Lithium-ion battery experiment could revolutionise energy use
Alternative means of energy storage are always on the agenda for Australian Renewable Energy Agency (ARENA), and the body's latest experiment has the potential to revolutionise electricity usage across the nation.
The Canberra-based trial will determine whether lithium-ion batteries can be deployed to improve electricity grids, as well as improve the use of renewable energy.
IT Power has been tasked with carrying out the trial, which has received $450,000 of funding from ARENA. It will be responsible for analysing how well six different battery brands perform, before comparing them to other lead-acid battery technologies.
CEO of ARENA Ivor Frischknecht said: "Lithium-ion batteries are increasingly used in electric vehicles and consumer electronics, giving them great potential for future cost reductions compared to other storage technologies."
"ITP is building a test facility at the Canberra Institute of Technology to put each battery through its paces with repeated charge and discharge cycles simulating real-world applications and Australian environmental conditions."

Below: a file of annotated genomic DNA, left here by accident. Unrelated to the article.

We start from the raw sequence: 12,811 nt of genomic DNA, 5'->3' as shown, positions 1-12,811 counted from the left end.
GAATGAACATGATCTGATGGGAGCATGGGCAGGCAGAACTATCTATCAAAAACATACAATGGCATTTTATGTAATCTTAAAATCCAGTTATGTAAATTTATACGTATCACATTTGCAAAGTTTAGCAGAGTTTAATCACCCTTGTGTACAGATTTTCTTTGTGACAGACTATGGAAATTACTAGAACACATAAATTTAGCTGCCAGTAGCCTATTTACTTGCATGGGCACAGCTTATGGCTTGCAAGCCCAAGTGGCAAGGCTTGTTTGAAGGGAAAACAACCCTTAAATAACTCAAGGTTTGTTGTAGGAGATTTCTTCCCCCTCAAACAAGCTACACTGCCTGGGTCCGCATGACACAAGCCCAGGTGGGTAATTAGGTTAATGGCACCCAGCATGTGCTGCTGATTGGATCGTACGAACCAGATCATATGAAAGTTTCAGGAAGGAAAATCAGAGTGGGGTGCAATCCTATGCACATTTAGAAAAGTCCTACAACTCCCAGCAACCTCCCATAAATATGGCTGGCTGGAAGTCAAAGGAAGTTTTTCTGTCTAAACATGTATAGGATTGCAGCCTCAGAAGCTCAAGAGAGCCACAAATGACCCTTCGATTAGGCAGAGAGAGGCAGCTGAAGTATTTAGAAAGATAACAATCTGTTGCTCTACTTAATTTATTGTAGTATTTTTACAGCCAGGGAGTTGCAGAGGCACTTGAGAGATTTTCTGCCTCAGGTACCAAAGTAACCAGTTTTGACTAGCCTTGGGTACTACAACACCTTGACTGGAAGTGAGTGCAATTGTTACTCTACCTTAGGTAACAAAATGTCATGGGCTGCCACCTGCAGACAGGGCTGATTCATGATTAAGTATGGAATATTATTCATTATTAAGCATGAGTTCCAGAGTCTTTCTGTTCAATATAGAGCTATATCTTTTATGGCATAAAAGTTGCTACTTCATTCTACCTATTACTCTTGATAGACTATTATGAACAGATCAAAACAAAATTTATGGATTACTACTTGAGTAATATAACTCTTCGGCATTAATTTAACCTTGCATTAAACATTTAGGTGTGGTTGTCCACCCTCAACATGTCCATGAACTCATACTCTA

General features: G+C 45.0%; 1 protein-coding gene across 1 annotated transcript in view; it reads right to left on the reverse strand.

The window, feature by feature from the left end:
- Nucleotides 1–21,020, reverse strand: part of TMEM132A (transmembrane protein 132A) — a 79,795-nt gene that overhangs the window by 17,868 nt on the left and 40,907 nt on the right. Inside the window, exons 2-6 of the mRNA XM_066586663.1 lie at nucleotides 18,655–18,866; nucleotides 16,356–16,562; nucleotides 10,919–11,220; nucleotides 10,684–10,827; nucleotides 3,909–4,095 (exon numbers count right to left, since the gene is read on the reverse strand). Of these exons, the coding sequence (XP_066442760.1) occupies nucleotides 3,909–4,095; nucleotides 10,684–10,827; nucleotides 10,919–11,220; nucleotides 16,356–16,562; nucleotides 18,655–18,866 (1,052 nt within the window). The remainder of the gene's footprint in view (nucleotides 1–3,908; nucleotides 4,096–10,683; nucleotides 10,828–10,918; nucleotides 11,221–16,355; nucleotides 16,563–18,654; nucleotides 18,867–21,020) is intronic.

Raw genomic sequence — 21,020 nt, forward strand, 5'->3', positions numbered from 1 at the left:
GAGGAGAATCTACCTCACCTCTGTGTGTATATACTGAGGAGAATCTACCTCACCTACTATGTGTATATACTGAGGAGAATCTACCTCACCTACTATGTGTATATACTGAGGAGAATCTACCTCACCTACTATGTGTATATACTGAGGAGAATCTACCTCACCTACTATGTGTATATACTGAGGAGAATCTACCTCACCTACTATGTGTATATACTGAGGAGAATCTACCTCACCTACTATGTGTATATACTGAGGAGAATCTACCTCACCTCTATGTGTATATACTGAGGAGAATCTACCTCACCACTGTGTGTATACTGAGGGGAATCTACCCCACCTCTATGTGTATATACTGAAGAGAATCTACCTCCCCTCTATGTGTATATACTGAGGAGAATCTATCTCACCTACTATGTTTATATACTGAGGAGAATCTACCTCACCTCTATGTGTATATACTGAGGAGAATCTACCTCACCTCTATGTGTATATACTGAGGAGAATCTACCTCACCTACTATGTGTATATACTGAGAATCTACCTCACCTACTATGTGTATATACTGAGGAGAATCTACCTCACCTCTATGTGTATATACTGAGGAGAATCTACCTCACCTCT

Tests will be performed in a controlled environment, before the results are used to gain a better understanding of storage technologies. Analysts will determine whether this technology is capable of competing with lead-acid batteries in terms of both reliability and cost.
Once the results have been compiled, they will be shared with a wide range of stakeholders. These include investors, power companies and researchers, all of whom will be able to use the information to better inform their future experiments.
This follows ARENA's announcement that it would be funding several storage projects in order to make renewable energy more affordable across the nation. It also anticipates that through greater research, more renewables will be able to form part of Australia's wider electricity network.
Energy storage would give network operators the chance to store electricity during peak times, allowing high demand to be met at key times of day and potentially bringing down electricity prices.
Posted by Jeremy Elliott